The Japan wagyu beef market size was valued at USD 2,017 million in 2021. It is projected to reach USD 4,108 million by 2030, growing at a CAGR of 8.4% during the forecast period (2022-2030).
Wagyu beef is a premium beef cut explicitly made from Japanese cattle breeds and offered on the market. In Japan, there are Japanese Black, Japanese Brown, Japanese Polled, and Japanese Shorthorn cattle. Japan's geographical isolation and regional climate have contributed to the evolution of its distinctive cow breeds. Therefore, their genetic makeup enabled them to produce intramuscular fat and a flavor not found in other cattle breeds. Beef is advantageous to the body, in addition to its distinct flavor and appearance. This beef is higher in conjugated linoleic acid (CLA) than other beef products and is therefore considered healthier. In addition, many types of meat must be hung to help them age and tenderize their muscles. On the other hand, this meat is composed of intramuscular fat, making it lean and tender and eliminating the need for hanging.
An increase in Wagyu beef production can narrow the gap between supply and demand and boost consumption, driving the market throughout the projection period. The increased production results from many government programs promoting wagyu production. The Japanese government stated that the Beef Livestock Stabilization Program, commonly known as Marukin, will distribute support payments to Wagyu beef cow breeders. Under the initiative, the government would compensate wagyu cattle producers 90% of the monthly adjusted difference between production expenses and earnings. These measures increase Wagyu beef output and will drive the market during the projection period. about the advantages of wagyu beef over other types of meat and are, consequently, the natural market for premium wagyu beef.
Wagyu beef is approximately three times more expensive than other forms of cattle. The premium price deters price-sensitive consumers and can potentially hinder the market's growth during the predicted period. There are limited quantities of 100% full-blood wagyu accessible, especially in nations such as the United States. Due to the unique flavor profile, wagyu varieties such as Kobe beef are gaining global appeal. Several fine dining restaurants employ Kobe beef in their most luxurious meals. The high prices of Wagyu can be ascribed to the difficulty of producing wagyu cattle. Wagyu cattle have an innate marbling gene, a unique component of their DNA that facilitates the cultivation of Wagyu's renowned marbling. To activate this gene, Wagyu must be raised in an environment that minimizes stress to the greatest extent possible. Skilled wagyu ranchers provide individualized care for their livestock and execute measures that foster a favorable environment.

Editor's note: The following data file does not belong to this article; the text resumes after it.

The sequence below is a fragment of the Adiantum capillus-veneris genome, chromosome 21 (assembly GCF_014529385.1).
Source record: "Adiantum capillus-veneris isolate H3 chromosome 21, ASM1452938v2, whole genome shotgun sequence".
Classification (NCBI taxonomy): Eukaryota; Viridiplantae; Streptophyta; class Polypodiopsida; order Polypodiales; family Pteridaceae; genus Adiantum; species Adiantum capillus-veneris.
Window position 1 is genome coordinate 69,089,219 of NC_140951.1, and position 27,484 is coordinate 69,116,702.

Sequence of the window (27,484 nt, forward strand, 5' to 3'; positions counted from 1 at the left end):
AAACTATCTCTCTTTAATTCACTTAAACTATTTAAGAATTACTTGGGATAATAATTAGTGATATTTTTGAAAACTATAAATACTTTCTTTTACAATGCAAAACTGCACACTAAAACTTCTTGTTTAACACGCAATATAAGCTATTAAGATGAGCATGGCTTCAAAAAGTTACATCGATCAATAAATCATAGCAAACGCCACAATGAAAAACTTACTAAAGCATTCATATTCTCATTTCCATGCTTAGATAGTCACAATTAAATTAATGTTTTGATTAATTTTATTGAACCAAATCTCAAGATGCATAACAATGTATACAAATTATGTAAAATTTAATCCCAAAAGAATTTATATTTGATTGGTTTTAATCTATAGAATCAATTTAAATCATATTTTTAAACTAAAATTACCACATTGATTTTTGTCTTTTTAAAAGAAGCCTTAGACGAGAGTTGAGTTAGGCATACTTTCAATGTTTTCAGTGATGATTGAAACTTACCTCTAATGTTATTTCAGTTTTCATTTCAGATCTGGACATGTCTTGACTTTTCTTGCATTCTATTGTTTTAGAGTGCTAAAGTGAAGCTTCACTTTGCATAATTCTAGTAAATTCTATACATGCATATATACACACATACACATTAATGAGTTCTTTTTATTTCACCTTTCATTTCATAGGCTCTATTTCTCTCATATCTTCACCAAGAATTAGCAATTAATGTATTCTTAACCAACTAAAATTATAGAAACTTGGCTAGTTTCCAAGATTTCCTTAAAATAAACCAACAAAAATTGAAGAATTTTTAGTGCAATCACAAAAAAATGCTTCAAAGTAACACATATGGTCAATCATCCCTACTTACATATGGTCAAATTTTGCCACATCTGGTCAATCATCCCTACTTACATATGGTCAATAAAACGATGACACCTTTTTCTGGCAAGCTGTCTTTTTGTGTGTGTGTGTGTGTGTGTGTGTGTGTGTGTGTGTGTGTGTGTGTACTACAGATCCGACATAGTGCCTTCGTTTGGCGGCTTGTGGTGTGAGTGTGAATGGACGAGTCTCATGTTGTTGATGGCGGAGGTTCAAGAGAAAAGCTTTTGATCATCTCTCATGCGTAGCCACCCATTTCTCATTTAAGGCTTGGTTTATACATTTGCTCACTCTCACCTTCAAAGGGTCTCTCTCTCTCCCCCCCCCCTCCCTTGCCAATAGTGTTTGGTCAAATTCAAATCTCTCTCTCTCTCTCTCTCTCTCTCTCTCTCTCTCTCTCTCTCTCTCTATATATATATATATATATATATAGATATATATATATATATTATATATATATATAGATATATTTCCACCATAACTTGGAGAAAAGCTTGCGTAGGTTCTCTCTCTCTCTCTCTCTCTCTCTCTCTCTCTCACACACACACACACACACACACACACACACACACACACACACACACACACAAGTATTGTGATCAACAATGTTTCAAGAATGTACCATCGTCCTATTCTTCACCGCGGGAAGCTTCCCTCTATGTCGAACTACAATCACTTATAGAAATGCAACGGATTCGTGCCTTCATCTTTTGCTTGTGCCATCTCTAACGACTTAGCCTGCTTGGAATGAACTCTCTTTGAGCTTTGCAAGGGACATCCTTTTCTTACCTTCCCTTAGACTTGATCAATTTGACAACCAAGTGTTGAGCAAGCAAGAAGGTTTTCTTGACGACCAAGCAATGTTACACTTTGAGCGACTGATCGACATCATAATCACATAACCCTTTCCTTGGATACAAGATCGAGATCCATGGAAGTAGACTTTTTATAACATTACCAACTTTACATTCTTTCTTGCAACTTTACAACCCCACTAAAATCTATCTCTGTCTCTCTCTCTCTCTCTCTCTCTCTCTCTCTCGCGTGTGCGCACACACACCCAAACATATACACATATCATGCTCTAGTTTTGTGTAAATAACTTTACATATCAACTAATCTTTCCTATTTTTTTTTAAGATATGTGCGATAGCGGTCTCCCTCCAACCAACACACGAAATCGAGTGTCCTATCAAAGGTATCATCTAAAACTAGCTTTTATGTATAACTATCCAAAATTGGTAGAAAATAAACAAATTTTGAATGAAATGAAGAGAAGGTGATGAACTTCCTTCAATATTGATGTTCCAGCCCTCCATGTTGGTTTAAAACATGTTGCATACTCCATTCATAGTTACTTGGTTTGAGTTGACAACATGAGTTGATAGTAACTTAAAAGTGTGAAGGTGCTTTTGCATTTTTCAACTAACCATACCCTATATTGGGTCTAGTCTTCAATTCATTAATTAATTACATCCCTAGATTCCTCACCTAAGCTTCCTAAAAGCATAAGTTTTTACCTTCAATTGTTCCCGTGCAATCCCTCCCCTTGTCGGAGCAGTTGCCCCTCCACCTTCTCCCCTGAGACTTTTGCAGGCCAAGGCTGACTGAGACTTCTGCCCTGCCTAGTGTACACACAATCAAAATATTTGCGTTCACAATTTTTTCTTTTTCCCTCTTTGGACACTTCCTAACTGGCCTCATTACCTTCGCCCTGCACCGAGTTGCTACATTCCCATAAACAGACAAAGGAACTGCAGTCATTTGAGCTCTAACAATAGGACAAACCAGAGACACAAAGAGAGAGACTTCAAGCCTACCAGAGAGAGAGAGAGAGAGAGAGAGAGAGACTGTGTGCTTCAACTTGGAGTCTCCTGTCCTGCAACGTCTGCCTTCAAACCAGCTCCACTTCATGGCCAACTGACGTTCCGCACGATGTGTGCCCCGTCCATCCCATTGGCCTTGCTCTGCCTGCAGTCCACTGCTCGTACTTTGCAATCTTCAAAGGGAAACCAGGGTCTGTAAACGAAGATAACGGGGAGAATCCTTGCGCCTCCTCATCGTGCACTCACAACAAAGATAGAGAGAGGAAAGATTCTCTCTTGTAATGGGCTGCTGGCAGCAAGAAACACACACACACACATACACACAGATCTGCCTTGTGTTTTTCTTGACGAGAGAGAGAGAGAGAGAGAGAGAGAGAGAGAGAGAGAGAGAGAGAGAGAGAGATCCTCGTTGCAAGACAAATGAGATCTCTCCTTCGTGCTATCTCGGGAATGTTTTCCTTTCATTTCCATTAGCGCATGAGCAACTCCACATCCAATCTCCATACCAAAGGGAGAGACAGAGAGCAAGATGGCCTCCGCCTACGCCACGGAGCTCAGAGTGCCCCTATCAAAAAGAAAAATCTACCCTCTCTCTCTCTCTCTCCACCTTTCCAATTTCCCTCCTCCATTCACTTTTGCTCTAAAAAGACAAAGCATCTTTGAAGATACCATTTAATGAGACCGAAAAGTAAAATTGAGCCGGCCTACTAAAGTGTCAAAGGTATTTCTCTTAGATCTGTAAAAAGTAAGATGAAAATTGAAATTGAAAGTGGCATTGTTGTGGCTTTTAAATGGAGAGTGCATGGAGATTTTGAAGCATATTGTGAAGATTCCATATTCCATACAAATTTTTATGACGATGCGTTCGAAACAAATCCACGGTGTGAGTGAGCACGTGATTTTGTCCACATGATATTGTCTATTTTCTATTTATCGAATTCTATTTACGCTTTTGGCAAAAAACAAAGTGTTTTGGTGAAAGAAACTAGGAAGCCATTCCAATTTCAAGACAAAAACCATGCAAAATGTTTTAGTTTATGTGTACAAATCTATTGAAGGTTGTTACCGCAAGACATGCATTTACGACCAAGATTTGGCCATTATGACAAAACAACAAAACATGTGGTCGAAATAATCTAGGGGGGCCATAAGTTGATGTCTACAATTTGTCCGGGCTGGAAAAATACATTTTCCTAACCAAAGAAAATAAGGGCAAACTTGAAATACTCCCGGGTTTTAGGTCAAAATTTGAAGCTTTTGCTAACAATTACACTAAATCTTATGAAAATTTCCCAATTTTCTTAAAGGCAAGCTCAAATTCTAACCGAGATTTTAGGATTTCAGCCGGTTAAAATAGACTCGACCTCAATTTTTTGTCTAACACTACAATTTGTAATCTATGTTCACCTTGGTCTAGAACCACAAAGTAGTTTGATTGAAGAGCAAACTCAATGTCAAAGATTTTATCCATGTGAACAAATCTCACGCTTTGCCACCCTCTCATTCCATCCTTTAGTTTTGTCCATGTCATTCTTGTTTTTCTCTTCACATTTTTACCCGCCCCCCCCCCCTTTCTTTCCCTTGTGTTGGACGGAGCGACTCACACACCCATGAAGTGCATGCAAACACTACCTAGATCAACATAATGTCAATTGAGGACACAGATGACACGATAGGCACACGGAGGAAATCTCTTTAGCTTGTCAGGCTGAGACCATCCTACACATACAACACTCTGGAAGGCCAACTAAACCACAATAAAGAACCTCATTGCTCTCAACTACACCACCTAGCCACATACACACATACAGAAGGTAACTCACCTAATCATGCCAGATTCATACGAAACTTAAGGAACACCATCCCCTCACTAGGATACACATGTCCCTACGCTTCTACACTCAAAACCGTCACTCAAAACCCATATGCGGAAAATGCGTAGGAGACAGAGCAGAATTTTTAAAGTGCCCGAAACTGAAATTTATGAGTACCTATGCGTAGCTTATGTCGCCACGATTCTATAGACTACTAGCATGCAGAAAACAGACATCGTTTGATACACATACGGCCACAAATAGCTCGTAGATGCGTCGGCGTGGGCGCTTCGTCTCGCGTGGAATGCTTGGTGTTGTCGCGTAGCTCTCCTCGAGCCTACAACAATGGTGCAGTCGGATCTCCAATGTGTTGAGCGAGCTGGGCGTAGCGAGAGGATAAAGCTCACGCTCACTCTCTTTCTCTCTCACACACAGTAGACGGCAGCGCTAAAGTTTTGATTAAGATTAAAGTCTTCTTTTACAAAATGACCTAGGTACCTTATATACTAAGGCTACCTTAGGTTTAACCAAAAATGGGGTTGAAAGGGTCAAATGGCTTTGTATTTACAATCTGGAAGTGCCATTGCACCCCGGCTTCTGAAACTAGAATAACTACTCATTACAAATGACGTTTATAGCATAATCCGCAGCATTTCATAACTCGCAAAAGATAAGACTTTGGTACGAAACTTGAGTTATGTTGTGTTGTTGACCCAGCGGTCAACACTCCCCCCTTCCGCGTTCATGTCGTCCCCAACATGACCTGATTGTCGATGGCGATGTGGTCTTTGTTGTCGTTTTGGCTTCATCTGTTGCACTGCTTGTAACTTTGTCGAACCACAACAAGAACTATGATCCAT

On the worldwide Wagyu beef market, the most recent fads are innovations and the use of technology. Several research efforts are currently undertaken on a global scale to create lab-grown meat utilizing cell culture technologies. JUST, a cell-cultured meat firm based in the United States, signed an agreement with Toriyama, one of Japan's leading beef producers, to develop cell-cultured Wagyu beef products. Toriyama specializes in raising cows that produce Wagyu beef cuts. Innovations are also evident in adequate meat tracking across the supply chain to assure consumers of the meat's quality and adherence to manufacturing and distribution standards.
The wagyu beef market is segmented on the basis of information into type, breed type, and distribution channel.
Based on type, the wagyu beef market is segmented into cows and heifers, steers, and bulls.
Steers dominate the market and are expected to grow at a CAGR of 8.6% during the forecast period.
Based on breed types, the wagyu beef market is segmented into Japanese breed, Australian breed, and others.
Japanese Breeds dominate the market and is expected to grow at a CAGR of 8.9% during the forecast period.
Based on distribution channels, the wagyu beef market is segmented into store-based retail, hypermarkets and supermarkets, restaurants and food chain, and online.
The Store-based retail segment dominates the global market and is expected to grow at a CAGR of 8.9% during the forecast period.
Wagyu cattle in Japan comprise four Japanese breeds: Black, Brown, Shorthorn, and Polled. In recent years, the intramuscular fat percentage of Japanese Black beef (longissimus muscle) has climbed to over 30%. The Japanese Black is genetically prone to produce carcass lipids with higher monounsaturated fatty acid contents than other breeds.
In 2017, Japan raised 2.5 million cattle for beef production, around 1,600,000 Japanese Black cattle (Ministry of Agriculture, Forestry, and Fisheries), 21,000 Japanese Brown cattle, and 25,000 other Wagyu breeds. Additional 834,700 cattle of breeds other than Wagyu were utilized for beef production. (Holstein 313,000, F1 Wagyu-cross 521,600, and others 100). The number of beef cow farms in Japan is slowly diminishing. In 2017, 50,100 farmers produced beef, each growing an average of 50 cattle. 35.6% of cattle were raised on Kyushu (the largest island in the south) and 20% on Hokkaido (the main northern island). At 29.2 months of age, Japanese Black cattle's average body and carcass weights were 756 kg and 476 kg, respectively, while the average daily weight gain to slaughter was 0.77 kg. Recently, the average amount of intramuscular fat in the longissimus muscle of Japanese Black cattle has exceeded 30%. In 2017, the average market price for calves (9.1 months old) was 653,827 yen (about USD 6,226), while the average market price for beef carcasses was 1,313,697 yen. (around 12,511 USD). The average total manufacturing costs per carcass were 1,054,763 yen (around 10,045 USD).
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